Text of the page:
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Manipulation of Information as Viagra for Russia's Military Failure

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Photo: Manipulation of information as Viagra for Russia's military failure. Source: Collage The Gaze \ by Leonid Lukashenko
Photo: Manipulation of information as Viagra for Russia's military failure. Source: Collage The Gaze \ by Leonid Lukashenko

The Kremlin’s focus on degrading US decision making is not opportunistic, new, or limited to Ukraine. 

Perception manipulation is a key element of Putin’s offset strategy – a way to achieve goals beyond the limits of Russia’s power. In 2020 ISW assessed that Putin’s center of gravity is increasingly his ability to shape perceptions of others and project the image of a powerful Russia based on limited real power.

We wrote: “The Kremlin often generates gains based on perception without changing Russia’s capabilities. These gains emerge at the nexus of the Kremlin’s efforts to manipulate perceptions and the West’s inherent blind spots about Russia’s intent and capabilities. Minimizing the West’s perception of its own leverage over Russia is a core component of this effort.”


The Kremlin depends on this strategy in Ukraine. Russia does not have sufficient military capability to achieve its maximalist objectives if Ukraine’s will to fight persists alongside Western support. Degrading US decision making is one of the few, possibly the only way, to narrow the gap between Russia’s goals and means in Ukraine.


Russia uses perception manipulation to advance its interests globally. Information operations have been a key part of the Kremlin’s toolkit for decades. Russia’s national security paradigm shifted heavily toward the information space after 2014, however, as a recognition of the increasingly vital requirement to shape global perceptions to advance Russia’s goals.

The Kremlin has been working to create an environment that would simply accept Russian premises. If the world accepts that Russia can do whatever it wants within its self-declared sphere of influence, Russia will need fewer sticks and carrots to impose its will on its neighbours. Or, for example, if the Kremlin succeeds in creating conditions in which NATO is forced to abandon its principles, such as Article 5 or the Open Door Policy, Putin would have succeeded at his goal of breaking NATO.


The ability to control perceptions inside of Russia has been an existential requirement for Putin. In 2020 ISW wrote that Putin’s rule depends on his ability to maintain the perception that an alternative to him in Russia is either worse or too costly to fight for.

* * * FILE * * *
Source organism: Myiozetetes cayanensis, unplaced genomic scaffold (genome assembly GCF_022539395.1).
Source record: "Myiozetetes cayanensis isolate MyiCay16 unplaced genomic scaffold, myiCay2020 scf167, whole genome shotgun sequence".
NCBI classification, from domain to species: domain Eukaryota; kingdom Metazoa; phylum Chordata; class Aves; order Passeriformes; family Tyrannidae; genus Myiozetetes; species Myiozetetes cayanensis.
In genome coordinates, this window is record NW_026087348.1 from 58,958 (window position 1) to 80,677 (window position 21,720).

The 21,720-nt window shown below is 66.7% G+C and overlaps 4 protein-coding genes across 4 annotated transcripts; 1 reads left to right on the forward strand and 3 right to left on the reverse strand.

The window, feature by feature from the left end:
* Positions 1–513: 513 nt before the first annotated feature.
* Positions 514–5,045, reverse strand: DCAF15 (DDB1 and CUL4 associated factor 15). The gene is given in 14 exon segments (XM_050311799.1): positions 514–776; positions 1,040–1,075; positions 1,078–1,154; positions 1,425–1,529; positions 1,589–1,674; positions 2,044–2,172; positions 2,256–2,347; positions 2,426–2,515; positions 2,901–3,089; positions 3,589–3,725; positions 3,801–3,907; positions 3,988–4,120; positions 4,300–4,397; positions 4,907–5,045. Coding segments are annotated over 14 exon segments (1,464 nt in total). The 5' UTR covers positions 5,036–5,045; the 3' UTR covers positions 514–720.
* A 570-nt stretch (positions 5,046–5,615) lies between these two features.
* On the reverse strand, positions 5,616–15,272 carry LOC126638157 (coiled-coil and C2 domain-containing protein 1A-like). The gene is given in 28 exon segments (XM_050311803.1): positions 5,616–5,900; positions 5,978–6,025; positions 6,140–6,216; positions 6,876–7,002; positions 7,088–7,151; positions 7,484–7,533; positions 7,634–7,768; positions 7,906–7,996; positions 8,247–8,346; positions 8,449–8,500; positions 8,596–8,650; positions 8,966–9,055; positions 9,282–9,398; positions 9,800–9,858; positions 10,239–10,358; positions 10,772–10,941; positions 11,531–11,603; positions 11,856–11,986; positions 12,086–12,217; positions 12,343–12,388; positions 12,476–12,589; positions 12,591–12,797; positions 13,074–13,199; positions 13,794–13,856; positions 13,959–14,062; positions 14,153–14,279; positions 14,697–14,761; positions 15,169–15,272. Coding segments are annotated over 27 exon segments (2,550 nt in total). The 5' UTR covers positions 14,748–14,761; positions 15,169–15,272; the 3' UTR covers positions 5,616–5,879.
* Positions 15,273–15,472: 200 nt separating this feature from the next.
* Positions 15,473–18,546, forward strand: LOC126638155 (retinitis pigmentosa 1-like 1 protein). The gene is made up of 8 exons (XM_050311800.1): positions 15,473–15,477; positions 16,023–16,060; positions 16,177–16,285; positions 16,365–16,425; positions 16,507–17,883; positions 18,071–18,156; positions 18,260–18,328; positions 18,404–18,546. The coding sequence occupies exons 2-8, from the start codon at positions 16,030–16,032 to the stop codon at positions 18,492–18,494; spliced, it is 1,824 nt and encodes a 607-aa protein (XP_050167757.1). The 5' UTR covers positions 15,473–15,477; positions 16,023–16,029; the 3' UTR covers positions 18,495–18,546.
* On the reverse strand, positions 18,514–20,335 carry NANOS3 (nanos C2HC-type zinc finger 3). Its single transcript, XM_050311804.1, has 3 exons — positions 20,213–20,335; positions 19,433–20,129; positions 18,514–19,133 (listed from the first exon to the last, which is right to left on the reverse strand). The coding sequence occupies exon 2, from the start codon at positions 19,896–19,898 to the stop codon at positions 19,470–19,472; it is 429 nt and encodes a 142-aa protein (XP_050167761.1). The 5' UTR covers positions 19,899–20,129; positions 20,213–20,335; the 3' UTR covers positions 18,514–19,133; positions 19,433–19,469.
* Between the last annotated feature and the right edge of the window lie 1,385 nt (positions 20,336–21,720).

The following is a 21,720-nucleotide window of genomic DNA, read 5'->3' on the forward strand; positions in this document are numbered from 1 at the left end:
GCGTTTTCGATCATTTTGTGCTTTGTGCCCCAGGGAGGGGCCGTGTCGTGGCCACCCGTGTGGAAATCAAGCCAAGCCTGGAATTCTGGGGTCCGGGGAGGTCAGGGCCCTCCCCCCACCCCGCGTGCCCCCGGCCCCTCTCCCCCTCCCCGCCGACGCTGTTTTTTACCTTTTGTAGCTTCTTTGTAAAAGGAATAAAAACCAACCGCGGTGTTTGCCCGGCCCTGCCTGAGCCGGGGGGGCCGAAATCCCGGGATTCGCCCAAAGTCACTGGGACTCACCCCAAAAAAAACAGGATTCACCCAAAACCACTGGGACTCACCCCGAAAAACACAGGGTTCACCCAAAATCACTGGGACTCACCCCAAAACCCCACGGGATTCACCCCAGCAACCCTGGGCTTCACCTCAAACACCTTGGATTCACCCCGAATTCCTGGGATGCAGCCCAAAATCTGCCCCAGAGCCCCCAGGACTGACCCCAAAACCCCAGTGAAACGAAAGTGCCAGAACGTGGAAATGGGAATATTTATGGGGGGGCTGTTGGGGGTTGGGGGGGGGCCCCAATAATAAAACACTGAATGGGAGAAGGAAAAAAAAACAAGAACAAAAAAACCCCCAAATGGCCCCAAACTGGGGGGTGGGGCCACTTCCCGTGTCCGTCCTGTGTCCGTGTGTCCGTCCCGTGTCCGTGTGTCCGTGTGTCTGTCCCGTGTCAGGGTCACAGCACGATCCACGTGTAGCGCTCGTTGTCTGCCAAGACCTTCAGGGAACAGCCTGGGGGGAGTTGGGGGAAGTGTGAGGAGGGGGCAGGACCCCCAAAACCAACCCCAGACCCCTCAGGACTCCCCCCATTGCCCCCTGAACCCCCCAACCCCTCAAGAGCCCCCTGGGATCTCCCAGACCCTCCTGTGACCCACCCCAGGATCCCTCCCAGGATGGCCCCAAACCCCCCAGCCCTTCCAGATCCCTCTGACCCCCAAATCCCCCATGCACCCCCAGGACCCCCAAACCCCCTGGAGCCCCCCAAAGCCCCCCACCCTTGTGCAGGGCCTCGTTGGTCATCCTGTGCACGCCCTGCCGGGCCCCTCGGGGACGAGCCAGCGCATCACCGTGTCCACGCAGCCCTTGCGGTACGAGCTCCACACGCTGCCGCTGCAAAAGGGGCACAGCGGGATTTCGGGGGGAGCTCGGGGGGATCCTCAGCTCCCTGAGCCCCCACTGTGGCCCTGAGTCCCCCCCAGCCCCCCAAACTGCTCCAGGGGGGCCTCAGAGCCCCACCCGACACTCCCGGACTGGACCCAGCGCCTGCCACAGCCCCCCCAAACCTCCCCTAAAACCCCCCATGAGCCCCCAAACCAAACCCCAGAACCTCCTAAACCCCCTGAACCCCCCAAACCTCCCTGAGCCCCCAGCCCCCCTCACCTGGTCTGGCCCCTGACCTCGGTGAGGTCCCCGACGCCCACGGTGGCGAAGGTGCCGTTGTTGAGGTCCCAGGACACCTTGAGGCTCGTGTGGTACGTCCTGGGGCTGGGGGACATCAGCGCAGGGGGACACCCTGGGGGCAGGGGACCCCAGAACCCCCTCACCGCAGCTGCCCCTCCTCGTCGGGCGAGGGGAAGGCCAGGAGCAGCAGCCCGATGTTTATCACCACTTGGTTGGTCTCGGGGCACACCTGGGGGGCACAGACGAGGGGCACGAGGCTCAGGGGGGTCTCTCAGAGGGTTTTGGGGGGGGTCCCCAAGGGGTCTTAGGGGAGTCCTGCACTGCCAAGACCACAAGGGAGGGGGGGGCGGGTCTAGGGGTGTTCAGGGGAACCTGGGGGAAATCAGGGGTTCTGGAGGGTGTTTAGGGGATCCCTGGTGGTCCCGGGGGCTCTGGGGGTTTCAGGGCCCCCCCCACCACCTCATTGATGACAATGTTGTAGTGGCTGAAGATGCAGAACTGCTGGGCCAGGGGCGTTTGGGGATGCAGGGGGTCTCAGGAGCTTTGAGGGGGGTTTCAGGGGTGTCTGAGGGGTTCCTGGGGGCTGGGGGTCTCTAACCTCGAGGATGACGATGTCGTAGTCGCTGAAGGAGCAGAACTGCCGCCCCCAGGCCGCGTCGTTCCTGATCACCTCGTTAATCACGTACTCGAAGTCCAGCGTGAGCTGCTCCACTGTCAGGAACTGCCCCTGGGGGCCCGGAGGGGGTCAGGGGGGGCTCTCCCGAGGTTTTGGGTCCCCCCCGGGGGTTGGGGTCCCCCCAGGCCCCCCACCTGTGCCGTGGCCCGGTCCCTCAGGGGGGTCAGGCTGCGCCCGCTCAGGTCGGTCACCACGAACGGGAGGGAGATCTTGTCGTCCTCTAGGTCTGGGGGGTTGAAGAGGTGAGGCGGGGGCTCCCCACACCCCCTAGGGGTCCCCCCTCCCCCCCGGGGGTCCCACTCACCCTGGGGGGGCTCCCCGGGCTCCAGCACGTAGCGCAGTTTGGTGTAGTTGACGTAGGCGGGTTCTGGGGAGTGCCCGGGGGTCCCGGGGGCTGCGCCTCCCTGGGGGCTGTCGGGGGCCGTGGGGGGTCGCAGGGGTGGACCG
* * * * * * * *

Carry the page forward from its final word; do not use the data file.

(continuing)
The Kremlin has succeeded in instilling inaction as a default instinct within the Russian population through physical and informational means. Submission takes time to achieve, but the self-deterrence it generates pays off. The submission of the Russian population is the reason Putin can afford to rule with a suppression apparatus short of Putin’s likely suppression needs – if his regime were ever to be tested again (with Wagner Group financier Yevgeny Prigozhin providing a glimpse of such a test during his June 2023 mutiny).


Herein lies Putin’s core problem with Ukraine. Ukraine has demonstrated the capability to defy Putin’s centre of gravity – his ability to shape the will and decisions of others. Ukraine is not immune to the Kremlin’s reflexive control, but it achieved strategic clarity in pivotal moments.

In 2014, barely-equipped Ukrainian volunteers saw past the Kremlin’s hybrid cover and rushed to the frontline to combat Russian aggression – even in the absence of Ukraine’s conventional military and Western willingness to counter Russia. Ukraine did not fall prey to the Kremlin’s campaign in 2019 to force Kyiv into political concessions that would have compromised Ukraine’s sovereignty. Ukraine resisted Russia’s unprovoked full-scale invasion in 2022.

Growing antibodies to Russian manipulations within Ukraine’s civil society are among the key reasons Ukraine continues to exist as a state. The Ukrainian instinct to run to the sound of the guns whenever Russians invade to “protect” Ukrainians from themselves should be a clear indicator of the falsehood of many Kremlin premises for its aggression. The fact that those premises continue to persist in the Western discourse despite these obvious contradictions is a testament to Russia’s successful reflexive control techniques.

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